# Is this escape unescape function pair correct?

Is this example of an escape - unescape function correct?

ESCAPE = '/'

def escape(s):
rv = s
rv = rv.replace(ESCAPE, ESCAPE + ESCAPE)
rv = rv.replace('+', ESCAPE + 'PLUS')
rv = rv.replace('-', ESCAPE + 'MINUS')
return rv

def unescape(s):
rv = s
rv = rv.replace(ESCAPE + 'MINUS', '-')
rv = rv.replace(ESCAPE + 'PLUS', '+')
rv = rv.replace(ESCAPE + ESCAPE, ESCAPE)
return rv

• Is this from your own code, or is it purely an example? The latter is off-topic. – Jamal Jul 15 '14 at 19:57
• Own code, however simplified function, just looking for confirmation on the exact sequence of replacements. – Paul Jul 15 '14 at 20:01
• Write a test to see. Try this: unescape("//+") and see what you get. – Kylar Jul 15 '14 at 20:02
• I wrote tests, I think it's ok. @Kylar I'm not sure if the unescape function should except the + sign to unescape... – Paul Jul 15 '14 at 20:03
• Exactly my point. Escaping/Unescaping is tricky. You may want to iterate through the string by yourself, and keep a state machine. It will make things much easier when you hit unexpected data. – Kylar Jul 15 '14 at 20:09

Performing string substitutions using multiple passes is almost always a bad idea, not only for performance, but for correctness. In this case, there is indeed a bug: unescape('//PLUS/PLUS') should produce '/PLUS+', but instead produces '/++'.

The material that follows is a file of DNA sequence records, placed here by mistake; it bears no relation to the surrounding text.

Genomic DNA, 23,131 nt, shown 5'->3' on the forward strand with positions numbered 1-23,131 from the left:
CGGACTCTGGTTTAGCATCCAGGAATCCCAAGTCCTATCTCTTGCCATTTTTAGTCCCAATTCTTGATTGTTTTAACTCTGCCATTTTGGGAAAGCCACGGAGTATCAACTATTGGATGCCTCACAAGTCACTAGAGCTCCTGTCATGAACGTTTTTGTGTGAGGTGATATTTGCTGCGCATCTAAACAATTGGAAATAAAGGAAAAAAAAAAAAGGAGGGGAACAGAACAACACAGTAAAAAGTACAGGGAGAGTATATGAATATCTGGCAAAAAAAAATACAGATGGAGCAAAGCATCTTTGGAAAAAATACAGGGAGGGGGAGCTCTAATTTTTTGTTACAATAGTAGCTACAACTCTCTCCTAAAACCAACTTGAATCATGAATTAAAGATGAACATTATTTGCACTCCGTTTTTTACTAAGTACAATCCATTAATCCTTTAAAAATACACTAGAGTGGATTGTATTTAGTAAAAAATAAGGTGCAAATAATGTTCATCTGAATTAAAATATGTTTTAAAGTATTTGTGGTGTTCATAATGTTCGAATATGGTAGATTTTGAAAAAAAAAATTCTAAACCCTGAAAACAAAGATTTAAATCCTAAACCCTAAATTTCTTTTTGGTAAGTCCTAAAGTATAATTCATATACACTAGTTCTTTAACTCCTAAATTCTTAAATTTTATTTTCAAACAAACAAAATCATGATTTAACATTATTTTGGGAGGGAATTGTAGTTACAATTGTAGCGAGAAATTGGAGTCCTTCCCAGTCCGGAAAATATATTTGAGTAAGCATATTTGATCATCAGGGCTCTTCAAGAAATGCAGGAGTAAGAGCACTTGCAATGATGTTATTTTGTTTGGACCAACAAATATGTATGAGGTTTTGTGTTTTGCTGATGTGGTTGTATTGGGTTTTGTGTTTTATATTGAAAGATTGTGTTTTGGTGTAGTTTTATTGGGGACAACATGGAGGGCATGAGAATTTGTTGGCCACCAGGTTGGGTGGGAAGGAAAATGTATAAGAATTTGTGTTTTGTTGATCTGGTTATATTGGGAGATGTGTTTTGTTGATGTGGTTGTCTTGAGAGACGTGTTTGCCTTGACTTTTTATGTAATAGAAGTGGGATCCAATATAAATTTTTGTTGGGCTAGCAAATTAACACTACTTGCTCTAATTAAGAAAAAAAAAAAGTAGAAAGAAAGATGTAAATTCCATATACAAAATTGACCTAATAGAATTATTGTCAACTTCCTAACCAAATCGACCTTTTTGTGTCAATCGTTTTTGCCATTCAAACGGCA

Therefore, you have to parse the input string in one pass:

import re

def unescape(s):
def replacement(match):
return {
'/': '/',
'PLUS': '+',
'MINUS': '-',
}[match.group(1)]
return re.sub('/(/|PLUS|MINUS)', replacement, s)


In your original code and in the implementation above, there is a lot of repetition. If there are more symbols being escaped than just + and -, then it makes sense to specify the mapping just once.

ESCAPE_CHAR = '/'
ESCAPE = {
ESCAPE_CHAR: ESCAPE_CHAR,
'+': 'PLUS',
'-': 'MINUS',
}
ESCAPE_RE = re.compile('|'.join(map(re.escape, ESCAPE.keys())))

UNESCAPE = dict((v, k) for (k, v) in ESCAPE.items())
UNESCAPE_RE = re.compile(
re.escape(ESCAPE_CHAR) + '(' +
'|'.join(map(re.escape, UNESCAPE.keys())) +
')')

def escape(s):
return ESCAPE_RE.sub(lambda match: ESCAPE_CHAR + ESCAPE[match.group(0)], s)

def unescape(s):
return UNESCAPE_RE.sub(lambda match: UNESCAPE[match.group(1)], s)

• Thanks for showing me so clearly that multiple passes is indeed a bad idea. – Paul Jul 16 '14 at 11:38
• I never realized that working from left to right is so important in escape functions. – Paul Jul 16 '14 at 19:04